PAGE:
Like every ’90s kid, I too was nurtured with the thought of choosing a career which not only guarantees a ‘set’ life but also provides me with money to live lavishly. I think this was our parent’s idea of happiness. And being in a middle-class family, my options undoubtedly revolved around becoming an engineer, a doctor or cracking the IAS after becoming either one of the two.
I chose biology in +2 and got admission in AIIMS Patna just after my 12th for an MBBS course. I am now on the verge of finishing my undergrad studies. This whole time, I have realized one thing – nobody gives a shit about what they are achieving or what they have acquired in these 5 years. We have indulged ourselves so profoundly with the idea of getting more, that we have actually forgotten the attitude of appreciating ourselves, of taking a pause and understanding what we have achieved. We are so deep into this rat race of getting degrees that we all have forgotten the first reason why we joined this race.
For example, if I ask any of my batchmates why they want to become a doctor, I am sure that 99% of them don’t know or have an actual reason. Their answers will be somewhat like – “I don’t know, my parents told me,” or “My parents are doctors so I am a doctor,” or in my case, “I chose to become a doctor over becoming an engineer.” But I don’t think that should be the answer.
The idea of having a ‘set’ life has narrowed our minds to such an extent that we have stopped valuing the things that actually matter in our life i.e. our friends, our families, our passion, and our hobbies. And maybe that is one of the most important causes of depression and stress among students.
If I talk specifically about medical students, their stress is not just limited to getting admission. Our medical education system is so structured that even after studying rigorously for five and a half years, an MBBS degree does not suffice our need of getting a ‘set’ life. We are taught around 19 subjects in five years. When we get through that, we are jolted down by the pressure of doing post-graduation so much that we forget to ask important questions like ‘What did I gain in these five and a half years?’, ‘Is my degree just a piece of paper to get more degrees or does it actually carry any importance as a doctor?’, or ‘Does our medical education system deserve five and a half years of our lives to provide us with this degree?’ These are the questions that not only students but also the administration sitting on the top of our education system should think of.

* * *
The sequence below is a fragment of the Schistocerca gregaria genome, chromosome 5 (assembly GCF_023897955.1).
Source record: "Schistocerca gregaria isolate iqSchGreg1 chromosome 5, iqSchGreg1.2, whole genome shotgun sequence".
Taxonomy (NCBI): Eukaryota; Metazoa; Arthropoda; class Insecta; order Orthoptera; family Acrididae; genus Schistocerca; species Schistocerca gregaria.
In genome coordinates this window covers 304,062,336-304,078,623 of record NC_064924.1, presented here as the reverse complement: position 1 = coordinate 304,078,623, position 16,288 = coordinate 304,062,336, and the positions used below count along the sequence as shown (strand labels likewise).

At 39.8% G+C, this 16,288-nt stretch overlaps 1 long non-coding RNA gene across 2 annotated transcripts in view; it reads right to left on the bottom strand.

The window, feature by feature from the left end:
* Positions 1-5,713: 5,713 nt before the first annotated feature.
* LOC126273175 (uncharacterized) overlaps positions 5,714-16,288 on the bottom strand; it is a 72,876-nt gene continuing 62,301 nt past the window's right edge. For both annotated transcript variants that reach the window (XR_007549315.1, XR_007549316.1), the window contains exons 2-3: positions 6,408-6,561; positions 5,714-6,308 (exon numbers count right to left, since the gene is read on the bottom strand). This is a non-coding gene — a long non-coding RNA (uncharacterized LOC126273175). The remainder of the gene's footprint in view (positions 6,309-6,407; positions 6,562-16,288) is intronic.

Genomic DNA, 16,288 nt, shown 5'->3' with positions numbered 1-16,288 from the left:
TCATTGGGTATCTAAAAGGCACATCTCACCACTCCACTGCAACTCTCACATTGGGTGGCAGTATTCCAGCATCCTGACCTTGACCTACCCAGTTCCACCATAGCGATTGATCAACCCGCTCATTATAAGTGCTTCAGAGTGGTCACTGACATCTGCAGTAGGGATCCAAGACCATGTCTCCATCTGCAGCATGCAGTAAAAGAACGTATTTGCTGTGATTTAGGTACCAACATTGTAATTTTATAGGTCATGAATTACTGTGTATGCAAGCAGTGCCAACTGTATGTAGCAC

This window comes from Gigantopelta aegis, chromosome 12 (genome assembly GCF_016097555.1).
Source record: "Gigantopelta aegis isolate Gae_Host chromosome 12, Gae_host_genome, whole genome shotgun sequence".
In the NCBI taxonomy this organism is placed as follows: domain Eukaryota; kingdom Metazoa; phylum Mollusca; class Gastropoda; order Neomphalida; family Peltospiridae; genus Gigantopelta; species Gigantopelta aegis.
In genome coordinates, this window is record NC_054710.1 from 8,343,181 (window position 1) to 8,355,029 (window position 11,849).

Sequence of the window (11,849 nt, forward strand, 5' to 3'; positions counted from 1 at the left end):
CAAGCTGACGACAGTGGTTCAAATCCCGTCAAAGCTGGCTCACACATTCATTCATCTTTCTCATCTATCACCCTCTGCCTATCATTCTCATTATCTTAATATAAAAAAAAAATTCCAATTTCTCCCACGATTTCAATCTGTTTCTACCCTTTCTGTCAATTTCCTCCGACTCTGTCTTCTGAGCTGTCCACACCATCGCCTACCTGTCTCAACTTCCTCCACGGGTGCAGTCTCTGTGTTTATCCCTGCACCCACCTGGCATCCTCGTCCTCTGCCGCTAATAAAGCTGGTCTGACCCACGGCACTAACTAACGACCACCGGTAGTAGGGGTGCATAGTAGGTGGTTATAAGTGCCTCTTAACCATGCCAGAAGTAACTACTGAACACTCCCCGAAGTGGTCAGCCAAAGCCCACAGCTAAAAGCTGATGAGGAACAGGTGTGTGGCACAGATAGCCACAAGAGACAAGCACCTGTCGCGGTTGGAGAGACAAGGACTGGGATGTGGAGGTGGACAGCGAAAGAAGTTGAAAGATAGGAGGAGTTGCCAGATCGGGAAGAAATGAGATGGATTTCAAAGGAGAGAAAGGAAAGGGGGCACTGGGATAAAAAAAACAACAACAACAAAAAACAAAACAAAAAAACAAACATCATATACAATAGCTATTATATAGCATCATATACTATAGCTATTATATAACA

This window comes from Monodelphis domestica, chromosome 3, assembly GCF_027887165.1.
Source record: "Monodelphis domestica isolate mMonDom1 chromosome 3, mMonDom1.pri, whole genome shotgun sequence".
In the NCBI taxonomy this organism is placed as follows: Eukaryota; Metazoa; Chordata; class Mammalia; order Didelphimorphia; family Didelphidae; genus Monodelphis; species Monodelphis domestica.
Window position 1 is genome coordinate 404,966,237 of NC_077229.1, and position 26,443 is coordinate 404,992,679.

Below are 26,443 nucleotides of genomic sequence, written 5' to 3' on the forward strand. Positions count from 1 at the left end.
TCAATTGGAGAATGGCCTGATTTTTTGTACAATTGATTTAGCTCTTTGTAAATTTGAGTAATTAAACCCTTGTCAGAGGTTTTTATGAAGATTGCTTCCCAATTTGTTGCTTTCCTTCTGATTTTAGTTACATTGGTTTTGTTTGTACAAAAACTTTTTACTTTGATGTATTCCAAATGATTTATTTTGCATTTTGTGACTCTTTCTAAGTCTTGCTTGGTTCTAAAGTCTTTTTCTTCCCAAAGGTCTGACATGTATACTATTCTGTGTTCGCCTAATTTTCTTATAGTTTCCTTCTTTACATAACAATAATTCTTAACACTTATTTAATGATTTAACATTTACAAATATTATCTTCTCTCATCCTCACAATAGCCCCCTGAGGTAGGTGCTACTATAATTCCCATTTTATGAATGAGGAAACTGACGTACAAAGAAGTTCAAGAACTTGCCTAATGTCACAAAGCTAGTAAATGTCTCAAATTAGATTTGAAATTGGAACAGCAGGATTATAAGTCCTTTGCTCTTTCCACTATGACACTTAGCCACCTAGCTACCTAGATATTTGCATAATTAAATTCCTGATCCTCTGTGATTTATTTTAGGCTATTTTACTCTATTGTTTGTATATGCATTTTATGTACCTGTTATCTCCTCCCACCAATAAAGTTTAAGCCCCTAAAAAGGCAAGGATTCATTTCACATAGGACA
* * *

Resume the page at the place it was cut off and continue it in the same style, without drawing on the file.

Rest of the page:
It’s not that we hate studying MBBS or the idea of becoming a doctor. It’s just that our medical system has not focused on things which actually matter or makes this journey interesting.
Our medical education system is something that our education ministry needs to work on thoughtfully, to make an environment that is not only healthy for students but also at the same time self-sustaining, progressive and is open to a new world. Something that makes it quite interesting, something that one can actually look upon to follow as a passion and not merely a degree that fulfils one’s desire of a ‘set’ life.